Students from Juniata Valley High School recently explored new career opportunities with Army recruiters by observing their ASVAB (Armed Services Vocational Aptitude Battery) test scores. “We are not recruiting you for the Army today,” Sergeant Michael Smith explained. “We are helping you look at a blueprint of possible careers in your future.”
The ASVAB tests students on many different categories to get a well-rounded result rather than only focusing on the main core subjects of math, science and English. Students are tested on verbal skills, math skills, science and technical skills, general science, arithmetic reasoning, word knowledge, paragraph comprehension, mathematics knowledge, electronics information, auto and shop information and mechanical comprehension. This allows students to open their eyes to a larger picture of possible careers in which they could be successful.
“The ASVAB gives students a wide avenue of opportunities because it tests students on subjects that are not as closely related to the common core classes,” stated Sergeant Adam Helms. “The test tends to give students job opportunities that others tests do not because the students are tested on many other small categories.”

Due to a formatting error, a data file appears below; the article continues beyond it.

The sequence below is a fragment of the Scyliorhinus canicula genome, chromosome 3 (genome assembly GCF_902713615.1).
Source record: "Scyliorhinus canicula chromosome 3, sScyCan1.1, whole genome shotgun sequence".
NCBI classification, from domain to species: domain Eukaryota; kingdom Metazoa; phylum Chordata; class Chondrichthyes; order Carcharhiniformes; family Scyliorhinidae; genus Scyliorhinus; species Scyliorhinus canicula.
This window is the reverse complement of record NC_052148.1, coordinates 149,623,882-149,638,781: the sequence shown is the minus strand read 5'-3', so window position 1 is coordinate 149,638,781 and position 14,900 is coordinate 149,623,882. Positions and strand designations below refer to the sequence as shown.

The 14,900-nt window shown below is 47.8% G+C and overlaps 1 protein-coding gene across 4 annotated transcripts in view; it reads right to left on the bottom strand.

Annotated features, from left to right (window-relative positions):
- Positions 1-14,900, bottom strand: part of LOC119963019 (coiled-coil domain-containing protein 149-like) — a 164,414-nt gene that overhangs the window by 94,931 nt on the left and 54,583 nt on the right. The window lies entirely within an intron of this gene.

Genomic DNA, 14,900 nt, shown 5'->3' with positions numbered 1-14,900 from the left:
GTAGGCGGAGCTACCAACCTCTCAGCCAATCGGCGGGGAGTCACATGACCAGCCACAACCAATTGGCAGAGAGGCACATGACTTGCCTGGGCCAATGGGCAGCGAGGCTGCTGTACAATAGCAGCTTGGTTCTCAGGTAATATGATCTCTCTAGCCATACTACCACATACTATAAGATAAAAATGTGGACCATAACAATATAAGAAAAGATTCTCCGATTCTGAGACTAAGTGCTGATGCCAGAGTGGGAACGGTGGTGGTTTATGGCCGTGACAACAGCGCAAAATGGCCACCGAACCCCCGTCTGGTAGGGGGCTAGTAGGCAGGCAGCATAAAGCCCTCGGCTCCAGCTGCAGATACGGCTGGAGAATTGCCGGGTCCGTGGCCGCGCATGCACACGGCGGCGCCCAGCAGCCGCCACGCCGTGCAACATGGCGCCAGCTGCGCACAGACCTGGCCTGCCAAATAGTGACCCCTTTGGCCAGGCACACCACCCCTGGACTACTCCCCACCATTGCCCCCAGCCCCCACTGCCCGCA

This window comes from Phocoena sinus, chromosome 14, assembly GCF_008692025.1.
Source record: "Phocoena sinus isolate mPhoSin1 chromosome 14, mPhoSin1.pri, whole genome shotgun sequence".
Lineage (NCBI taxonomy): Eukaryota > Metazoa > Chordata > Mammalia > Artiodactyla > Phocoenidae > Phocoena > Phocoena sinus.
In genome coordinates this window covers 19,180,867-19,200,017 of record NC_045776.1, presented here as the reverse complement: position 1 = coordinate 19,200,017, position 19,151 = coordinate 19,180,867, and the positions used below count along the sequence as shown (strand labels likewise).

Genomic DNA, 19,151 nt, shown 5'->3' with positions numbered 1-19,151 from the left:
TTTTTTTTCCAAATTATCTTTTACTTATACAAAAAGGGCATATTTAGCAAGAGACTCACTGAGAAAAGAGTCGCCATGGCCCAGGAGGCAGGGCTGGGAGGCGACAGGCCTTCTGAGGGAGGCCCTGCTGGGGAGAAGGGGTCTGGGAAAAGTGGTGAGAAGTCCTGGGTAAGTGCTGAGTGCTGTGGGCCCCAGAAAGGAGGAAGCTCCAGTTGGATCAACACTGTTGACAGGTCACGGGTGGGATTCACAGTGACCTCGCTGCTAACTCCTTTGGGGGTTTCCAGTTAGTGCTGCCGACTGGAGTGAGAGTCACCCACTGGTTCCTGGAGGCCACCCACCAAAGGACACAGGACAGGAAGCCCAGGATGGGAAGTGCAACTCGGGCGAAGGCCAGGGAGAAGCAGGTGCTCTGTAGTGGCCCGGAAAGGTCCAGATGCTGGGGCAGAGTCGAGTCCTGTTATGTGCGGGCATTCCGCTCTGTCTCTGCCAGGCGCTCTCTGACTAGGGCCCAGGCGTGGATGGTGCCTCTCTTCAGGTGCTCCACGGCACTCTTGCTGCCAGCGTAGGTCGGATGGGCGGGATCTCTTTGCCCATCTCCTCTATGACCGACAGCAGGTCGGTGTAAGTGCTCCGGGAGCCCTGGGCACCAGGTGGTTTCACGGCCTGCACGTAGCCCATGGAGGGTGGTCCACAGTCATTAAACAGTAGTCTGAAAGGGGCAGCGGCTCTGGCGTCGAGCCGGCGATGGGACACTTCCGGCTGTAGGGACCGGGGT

“We give the ASVAB test every year,” explained guidance counselor Hope Smith. “We know we have students who are looking to be in the military or another career, but we also have many who aren’t sure of what they want to do after graduation. This test is a great tool for us to use to try to help all of those students see their strengths and learn about themselves.”
Students looking towards career in the military had the opportunity to talk to Sergeant Smith, a recruiter, Sergeant Helms, a recruiter, and Private Gaven Hughs, a former student of Williamsburg High School who recently graduated from boot camp. By talking to the recruiters and the newly graduated Private Hughs it allowed students to get a feel for what their future would be like in a military career.
Many students were surprised by their test results. Many had career opportunities pop up that they never even considered themselves fit for. A handful of students even considered changing their future plans after seeing the list of jobs they never considered doing before.
“None of the careers I have been interested in showed up in my results,” commented junior Lily Yoder. Several students like Yoder began to think about other potential careers based on what the test showed them. For some students like Hart Whittaker, seen in the photo, the military was the ultimate goal all along
The recruiters goal was to help the junior class see the wide range of job opportunities they could possibly pursue in the near future. Many students were happily surprised with their results and are now looking to branch out into new career ideas for themselves.